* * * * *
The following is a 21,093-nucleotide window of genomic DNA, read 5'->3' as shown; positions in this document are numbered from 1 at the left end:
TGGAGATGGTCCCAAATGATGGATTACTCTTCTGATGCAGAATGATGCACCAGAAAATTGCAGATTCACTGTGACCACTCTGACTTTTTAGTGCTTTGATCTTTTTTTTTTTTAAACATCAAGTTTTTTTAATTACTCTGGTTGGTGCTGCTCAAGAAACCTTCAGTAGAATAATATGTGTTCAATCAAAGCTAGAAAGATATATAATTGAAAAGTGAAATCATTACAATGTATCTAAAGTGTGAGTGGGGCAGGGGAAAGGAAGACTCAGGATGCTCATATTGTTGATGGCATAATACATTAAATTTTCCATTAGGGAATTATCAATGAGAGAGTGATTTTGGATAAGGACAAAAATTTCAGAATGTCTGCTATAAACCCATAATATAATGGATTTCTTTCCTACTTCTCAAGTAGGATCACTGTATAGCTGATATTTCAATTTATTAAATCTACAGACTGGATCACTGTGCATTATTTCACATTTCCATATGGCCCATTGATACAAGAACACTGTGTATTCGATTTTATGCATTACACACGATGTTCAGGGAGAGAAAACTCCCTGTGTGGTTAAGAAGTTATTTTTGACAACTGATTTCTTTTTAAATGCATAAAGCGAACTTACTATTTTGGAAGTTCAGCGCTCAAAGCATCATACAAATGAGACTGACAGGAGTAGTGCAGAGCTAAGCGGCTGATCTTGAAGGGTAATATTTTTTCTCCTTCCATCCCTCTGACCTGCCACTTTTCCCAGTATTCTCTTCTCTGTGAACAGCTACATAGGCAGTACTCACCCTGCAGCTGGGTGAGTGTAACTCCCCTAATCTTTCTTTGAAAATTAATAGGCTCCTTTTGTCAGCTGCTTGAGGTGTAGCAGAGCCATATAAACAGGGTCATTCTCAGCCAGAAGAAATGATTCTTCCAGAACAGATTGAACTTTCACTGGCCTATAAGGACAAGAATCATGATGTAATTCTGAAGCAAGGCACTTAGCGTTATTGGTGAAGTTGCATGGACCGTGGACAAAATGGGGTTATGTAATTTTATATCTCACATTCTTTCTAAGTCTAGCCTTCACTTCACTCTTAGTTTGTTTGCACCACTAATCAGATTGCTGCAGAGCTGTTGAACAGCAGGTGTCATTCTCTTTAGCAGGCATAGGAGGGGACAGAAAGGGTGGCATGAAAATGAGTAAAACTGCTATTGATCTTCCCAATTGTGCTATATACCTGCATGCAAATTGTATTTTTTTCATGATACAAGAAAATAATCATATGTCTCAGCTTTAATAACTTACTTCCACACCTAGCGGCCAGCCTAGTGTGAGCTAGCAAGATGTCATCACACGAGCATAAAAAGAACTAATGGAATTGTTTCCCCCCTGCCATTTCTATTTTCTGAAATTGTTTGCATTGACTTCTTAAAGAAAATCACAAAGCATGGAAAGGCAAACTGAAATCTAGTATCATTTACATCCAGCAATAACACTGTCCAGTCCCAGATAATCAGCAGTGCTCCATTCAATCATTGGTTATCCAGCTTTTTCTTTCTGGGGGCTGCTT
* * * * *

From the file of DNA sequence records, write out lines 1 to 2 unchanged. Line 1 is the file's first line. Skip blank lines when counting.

The following is a 21,093-nucleotide window of genomic DNA, read 5'->3' as shown; positions in this document are numbered from 1 at the left end:
TGGAGATGGTCCCAAATGATGGATTACTCTTCTGATGCAGAATGATGCACCAGAAAATTGCAGATTCACTGTGACCACTCTGACTTTTTAGTGCTTTGATCTTTTTTTTTTTTAAACATCAAGTTTTTTTAATTACTCTGGTTGGTGCTGCTCAAGAAACCTTCAGTAGAATAATATGTGTTCAATCAAAGCTAGAAAGATATATAATTGAAAAGTGAAATCATTACAATGTATCTAAAGTGTGAGTGGGGCAGGGGAAAGGAAGACTCAGGATGCTCATATTGTTGATGGCATAATACATTAAATTTTCCATTAGGGAATTATCAATGAGAGAGTGATTTTGGATAAGGACAAAAATTTCAGAATGTCTGCTATAAACCCATAATATAATGGATTTCTTTCCTACTTCTCAAGTAGGATCACTGTATAGCTGATATTTCAATTTATTAAATCTACAGACTGGATCACTGTGCATTATTTCACATTTCCATATGGCCCATTGATACAAGAACACTGTGTATTCGATTTTATGCATTACACACGATGTTCAGGGAGAGAAAACTCCCTGTGTGGTTAAGAAGTTATTTTTGACAACTGATTTCTTTTTAAATGCATAAAGCGAACTTACTATTTTGGAAGTTCAGCGCTCAAAGCATCATACAAATGAGACTGACAGGAGTAGTGCAGAGCTAAGCGGCTGATCTTGAAGGGTAATATTTTTTCTCCTTCCATCCCTCTGACCTGCCACTTTTCCCAGTATTCTCTTCTCTGTGAACAGCTACATAGGCAGTACTCACCCTGCAGCTGGGTGAGTGTAACTCCCCTAATCTTTCTTTGAAAATTAATAGGCTCCTTTTGTCAGCTGCTTGAGGTGTAGCAGAGCCATATAAACAGGGTCATTCTCAGCCAGAAGAAATGATTCTTCCAGAACAGATTGAACTTTCACTGGCCTATAAGGACAAGAATCATGATGTAATTCTGAAGCAAGGCACTTAGCGTTATTGGTGAAGTTGCATGGACCGTGGACAAAATGGGGTTATGTAATTTTATATCTCACATTCTTTCTAAGTCTAGCCTTCACTTCACTCTTAGTTTGTTTGCACCACTAATCAGATTGCTGCAGAGCTGTTGAACAGCAGGTGTCATTCTCTTTAGCAGGCATAGGAGGGGACAGAAAGGGTGGCATGAAAATGAGTAAAACTGCTATTGATCTTCCCAATTGTGCTATATACCTGCATGCAAATTGTATTTTTTTCATGATACAAGAAAATAATCATATGTCTCAGCTTTAATAACTTACTTCCACACCTAGCGGCCAGCCTAGTGTGAGCTAGCAAGATGTCATCACACGAGCATAAAAAGAACTAATGGAATTGTTTCCCCCCTGCCATTTCTATTTTCTGAAATTGTTTGCATTGACTTCTTAAAGAAAATCACAAAGCATGGAAAGGCAAACTGAAATCTAGTATCATTTACATCCAGCAATAACACTGTCCAGTCCCAGATAATCAGCAGTGCTCCATTCAATCATTGGTTATCCAGCTTTTTCTTTCTGGGGGCTGCTT